Hummingbirds as Pollinators

Hummingbirds serve as very important pollinators. The hummingbird’s ability as a pollinator is often said to be quite comparable to that of the bee. This post will explain why the hummingbird is such a vital pollinator.

Hummingbirds are such vital pollinators are because honeybees (European in origin) are in a state of decline.

So, I will not explain how hummingbirds pollinate. The act of pollination occurs while the hummingbird is feeding and the bird thrust its bill deep into a flower, collecting pollen on their bill and feathers. As a result, at each subsequent flower the bird visits, it leaves a little pollen and picks up some new, spreading pollen from flower to flower. The seeds and fruits resulting from their endeavors later feed other birds and mammals which then distribute the seeds to help create the next plant generation.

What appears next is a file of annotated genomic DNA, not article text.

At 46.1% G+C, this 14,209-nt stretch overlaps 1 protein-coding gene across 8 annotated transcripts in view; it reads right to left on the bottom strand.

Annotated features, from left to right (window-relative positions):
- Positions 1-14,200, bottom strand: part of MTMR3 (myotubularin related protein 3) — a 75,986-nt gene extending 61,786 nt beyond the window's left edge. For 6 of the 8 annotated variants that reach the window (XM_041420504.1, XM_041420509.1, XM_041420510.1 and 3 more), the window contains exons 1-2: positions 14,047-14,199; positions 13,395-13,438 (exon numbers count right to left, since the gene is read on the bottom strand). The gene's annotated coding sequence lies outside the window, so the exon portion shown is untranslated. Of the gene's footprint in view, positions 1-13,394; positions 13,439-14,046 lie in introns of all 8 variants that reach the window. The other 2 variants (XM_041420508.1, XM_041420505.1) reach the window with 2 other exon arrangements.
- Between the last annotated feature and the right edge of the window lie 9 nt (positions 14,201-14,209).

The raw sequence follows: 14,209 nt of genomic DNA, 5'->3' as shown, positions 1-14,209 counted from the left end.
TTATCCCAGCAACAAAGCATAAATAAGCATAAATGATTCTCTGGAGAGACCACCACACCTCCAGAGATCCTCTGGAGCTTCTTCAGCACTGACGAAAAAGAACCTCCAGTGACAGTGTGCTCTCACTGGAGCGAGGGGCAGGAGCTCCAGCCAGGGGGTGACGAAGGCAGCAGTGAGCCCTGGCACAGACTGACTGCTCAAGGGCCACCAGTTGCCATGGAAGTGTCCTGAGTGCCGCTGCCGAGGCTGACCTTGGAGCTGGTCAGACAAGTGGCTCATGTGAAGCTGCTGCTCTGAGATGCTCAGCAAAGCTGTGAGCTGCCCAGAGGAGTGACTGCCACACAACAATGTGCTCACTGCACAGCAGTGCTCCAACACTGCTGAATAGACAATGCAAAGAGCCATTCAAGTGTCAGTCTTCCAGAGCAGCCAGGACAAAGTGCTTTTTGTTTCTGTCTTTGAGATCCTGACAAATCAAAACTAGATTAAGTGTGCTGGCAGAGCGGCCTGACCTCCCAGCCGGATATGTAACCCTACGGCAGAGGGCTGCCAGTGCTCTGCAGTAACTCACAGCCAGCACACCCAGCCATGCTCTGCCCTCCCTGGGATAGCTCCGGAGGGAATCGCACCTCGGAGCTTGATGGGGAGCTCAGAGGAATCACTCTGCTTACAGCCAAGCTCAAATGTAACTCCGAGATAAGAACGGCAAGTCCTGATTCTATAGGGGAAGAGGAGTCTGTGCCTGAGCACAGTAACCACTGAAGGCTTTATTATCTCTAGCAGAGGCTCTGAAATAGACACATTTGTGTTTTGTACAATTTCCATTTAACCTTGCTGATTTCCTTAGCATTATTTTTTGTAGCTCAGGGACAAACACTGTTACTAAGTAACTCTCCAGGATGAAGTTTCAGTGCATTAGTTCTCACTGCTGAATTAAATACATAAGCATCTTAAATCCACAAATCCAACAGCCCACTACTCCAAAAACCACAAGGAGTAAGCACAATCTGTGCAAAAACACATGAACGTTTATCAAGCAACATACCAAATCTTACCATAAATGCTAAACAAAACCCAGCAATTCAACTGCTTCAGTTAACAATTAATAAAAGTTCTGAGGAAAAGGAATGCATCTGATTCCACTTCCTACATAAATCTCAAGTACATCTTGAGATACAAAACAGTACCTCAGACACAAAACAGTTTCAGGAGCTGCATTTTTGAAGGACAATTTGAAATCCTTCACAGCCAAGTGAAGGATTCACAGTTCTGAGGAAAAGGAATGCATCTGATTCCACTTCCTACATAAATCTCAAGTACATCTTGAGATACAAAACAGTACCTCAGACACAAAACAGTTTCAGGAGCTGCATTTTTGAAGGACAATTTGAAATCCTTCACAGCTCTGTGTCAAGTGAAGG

It is due to the hummingbird’s long, tubular bill, its unique hovering skills, and the ability to fly backward and even upside-down, the hummingbird has the unsurpassed ability to pollinate plants with long, tubular blossoms. This is quite important because the shape of these type blossoms makes it difficult for some bees and other larger pollinators to reach the pollen deep within the flower. Therefore, without the aid of the hummingbird many of these plants or flowers would not survive. Scientists even believe that our native tubular-flowered Penstemons, sages (Salvias), columbines, and certain other native plants, have evolved together with the hummingbirds, thus enhancing each others’ likelihood of survival.

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